Feb ’02

Toxic Discoveries

Let me apologize in advance for the lack of levity in recent chapters, I am going through something quite serious and I am sure that after reading this chapter that you might understand a little better.

This month I saw more of what I was beginning to feel back in January – that emotionality, you know? Well it turns out that it was the beginning of a cyclical downturn. I have always felt that life is a matter of cycles and although we can do our best to stay in the high place of that cycle, eventually one must drop down to the low place and arise again. It was almost as if my “lifting” in January was actually the final trigger I needed to just hit the bottom.

This month, I overstepped my boundaries as an iyawó without even knowing it. In the effort to be dutiful and faithful, I made a mistake and was corrected and punished severely by my godfather for having done so. In that same week, I came to realize that many of the issues that I thought I had dealt with in the last 7 years of true spiritual dedication, were resurfacing from a first-person perspective. I have always noticed that the lessons we learn in life keep coming back to check and see if we had really learned them, and usually it comes in a third-person event, like a friend going through what you went through, just to give you a different perspective and to “quiz” you and see if you really learned what you were supposed to learn. Well, this time the lessons came smack into my own life. I was faced with many of the problems that I have which arose from my adolescence. I have the capacity for a very acidic tongue, and a quick wit. Both of these things having honed themselves as a self-defense mechanism as a teenager for being harassed, teased and persecuted because of being gay. I was never athletic or muscular, nor was I violent, so punching someone out was not an option, so I learned to throw a really good and fast insult in defense.

As I grew and matured, I had no need for the insults any longer, and I found that humor was far more interesting, so my sarcastic edge grew in as a scar to heal the pain of my adolescence. Unfortunately, that sarcasm has its consequences and I came to realize in this month that many people just don’t understand my intentions when I speak sarcastically, and I hurt some of my god-siblings’ feelings with the things I had said or done.

The other thing that I learned this month is that my desire to be accepted as a child manifested itself in the attributes of over-achievement, eagerness, impatience, and a thirst for knowledge. I wanted to be the smartest and most adept of my peers so that I could prove to others and myself that I was valuable. This “trying too hard” got me into trouble this month when I over-stepped my boundaries as an iyawó and really upset my padrino. I had quite an ego check, and it was a very difficult week when all of these things hit at once.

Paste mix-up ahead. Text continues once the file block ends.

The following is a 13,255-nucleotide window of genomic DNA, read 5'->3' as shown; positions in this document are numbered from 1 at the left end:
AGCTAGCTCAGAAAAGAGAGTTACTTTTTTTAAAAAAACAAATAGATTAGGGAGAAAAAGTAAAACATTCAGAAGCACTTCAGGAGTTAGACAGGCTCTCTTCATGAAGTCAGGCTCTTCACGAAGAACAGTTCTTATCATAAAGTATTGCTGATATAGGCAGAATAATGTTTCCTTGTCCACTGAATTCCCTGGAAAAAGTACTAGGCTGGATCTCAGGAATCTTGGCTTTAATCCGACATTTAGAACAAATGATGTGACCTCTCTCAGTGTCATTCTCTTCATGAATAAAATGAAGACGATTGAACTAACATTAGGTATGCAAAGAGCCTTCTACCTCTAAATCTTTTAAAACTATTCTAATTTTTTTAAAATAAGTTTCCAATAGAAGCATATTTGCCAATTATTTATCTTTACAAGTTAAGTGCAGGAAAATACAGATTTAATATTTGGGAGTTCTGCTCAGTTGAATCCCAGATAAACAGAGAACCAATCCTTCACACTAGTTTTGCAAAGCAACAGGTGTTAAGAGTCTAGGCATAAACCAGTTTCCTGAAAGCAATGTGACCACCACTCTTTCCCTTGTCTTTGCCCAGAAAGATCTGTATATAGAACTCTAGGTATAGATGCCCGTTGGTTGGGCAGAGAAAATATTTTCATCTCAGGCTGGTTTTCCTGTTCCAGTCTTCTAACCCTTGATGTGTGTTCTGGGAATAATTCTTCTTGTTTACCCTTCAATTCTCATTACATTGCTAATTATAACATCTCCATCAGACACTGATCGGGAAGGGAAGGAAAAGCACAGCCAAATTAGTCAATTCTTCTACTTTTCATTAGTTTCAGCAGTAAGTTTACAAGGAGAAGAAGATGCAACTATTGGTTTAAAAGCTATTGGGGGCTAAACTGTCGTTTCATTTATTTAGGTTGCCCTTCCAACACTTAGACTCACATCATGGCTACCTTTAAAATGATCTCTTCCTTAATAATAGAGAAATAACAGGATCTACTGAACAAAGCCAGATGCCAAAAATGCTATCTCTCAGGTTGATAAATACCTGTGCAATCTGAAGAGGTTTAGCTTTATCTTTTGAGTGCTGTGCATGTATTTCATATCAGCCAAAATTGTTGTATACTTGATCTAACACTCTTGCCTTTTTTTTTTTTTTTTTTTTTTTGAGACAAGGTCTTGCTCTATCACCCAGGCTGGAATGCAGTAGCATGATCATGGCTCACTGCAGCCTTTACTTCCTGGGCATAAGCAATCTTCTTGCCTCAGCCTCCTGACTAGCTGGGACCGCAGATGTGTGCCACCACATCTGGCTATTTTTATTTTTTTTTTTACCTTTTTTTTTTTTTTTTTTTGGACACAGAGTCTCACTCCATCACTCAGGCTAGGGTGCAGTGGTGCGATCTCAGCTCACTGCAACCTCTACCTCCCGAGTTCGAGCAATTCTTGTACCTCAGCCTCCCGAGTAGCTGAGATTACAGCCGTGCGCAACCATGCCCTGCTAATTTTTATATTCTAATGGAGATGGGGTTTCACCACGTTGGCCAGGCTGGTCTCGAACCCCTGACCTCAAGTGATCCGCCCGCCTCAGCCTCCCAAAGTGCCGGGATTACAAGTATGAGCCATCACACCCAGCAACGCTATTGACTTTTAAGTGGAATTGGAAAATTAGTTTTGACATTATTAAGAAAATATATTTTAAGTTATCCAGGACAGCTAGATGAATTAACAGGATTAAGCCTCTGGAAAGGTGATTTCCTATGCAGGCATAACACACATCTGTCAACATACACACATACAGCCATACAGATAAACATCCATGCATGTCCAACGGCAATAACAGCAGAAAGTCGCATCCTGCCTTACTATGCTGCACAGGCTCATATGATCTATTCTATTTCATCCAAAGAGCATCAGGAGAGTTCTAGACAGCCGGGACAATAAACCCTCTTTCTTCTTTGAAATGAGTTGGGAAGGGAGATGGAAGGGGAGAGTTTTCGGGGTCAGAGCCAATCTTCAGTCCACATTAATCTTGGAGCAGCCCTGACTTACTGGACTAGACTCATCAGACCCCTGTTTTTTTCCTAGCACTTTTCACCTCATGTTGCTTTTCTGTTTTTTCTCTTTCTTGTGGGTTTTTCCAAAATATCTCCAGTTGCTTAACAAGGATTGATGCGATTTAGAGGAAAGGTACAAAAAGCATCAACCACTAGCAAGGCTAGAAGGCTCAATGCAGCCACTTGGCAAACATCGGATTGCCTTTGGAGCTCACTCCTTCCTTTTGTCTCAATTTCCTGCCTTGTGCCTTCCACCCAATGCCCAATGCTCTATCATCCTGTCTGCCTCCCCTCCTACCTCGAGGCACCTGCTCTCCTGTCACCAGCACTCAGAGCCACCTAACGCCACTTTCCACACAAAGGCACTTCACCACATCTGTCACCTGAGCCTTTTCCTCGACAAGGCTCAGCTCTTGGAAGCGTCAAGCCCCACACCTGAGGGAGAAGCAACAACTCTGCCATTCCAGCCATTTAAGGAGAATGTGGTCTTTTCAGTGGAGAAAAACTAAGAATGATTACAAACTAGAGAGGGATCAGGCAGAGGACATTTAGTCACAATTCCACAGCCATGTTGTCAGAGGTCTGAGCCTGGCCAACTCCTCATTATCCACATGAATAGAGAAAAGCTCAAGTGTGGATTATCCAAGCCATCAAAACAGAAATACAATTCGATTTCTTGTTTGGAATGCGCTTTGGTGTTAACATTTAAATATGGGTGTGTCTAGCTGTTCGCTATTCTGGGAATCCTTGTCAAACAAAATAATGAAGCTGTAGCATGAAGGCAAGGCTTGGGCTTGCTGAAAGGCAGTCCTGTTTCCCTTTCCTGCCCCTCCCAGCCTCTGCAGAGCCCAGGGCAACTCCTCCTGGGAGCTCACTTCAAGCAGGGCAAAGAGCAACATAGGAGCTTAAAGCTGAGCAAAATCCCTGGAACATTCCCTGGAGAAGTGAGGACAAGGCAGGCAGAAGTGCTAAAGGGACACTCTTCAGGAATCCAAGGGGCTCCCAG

I have therefore been spending this month looking inward. I have been analyzing my patterns of behavior and my traits in an attempt to find the root of all of these behaviors and issues. I want to heal that root so that I can be the best “me” that I can be. BUT I am consciously doing so in a gentle and easy manner. I am not driving myself with a hot poker like I normally do. I am just keeping my eyes and ears open to the patterns around me as I live each day. I am reaching for my former divination tools of the tarot to help look inside of me and around me to get different perspectives. A wonderful blessing was sent to me by God in the form of my spiritual friends all contacting me again in the span of the same week. Members of my old religious affiliation have either been emailing me, or calling me or I have just been running into them at the bookstore out of the blue. They have all helped me to remember the peaceful person I was when I was a priest in Wicca, prior to ever being crowned with Ocha.

I think that this initiation has helped boil up a lot of what I need to work with this year. They say that love expels that which is not like itself. Perhaps it is Shangó’s love for me that is helping to vomit these ugly traits up and out of my being for my self-improvement. I definitely get the message from him that he doesn’t want me to change, he only wants me to be the best “me” that I can be. And that is what any truly loving father would ever want from his son, in my opinion.

Next Chapter >>> Inside Outside

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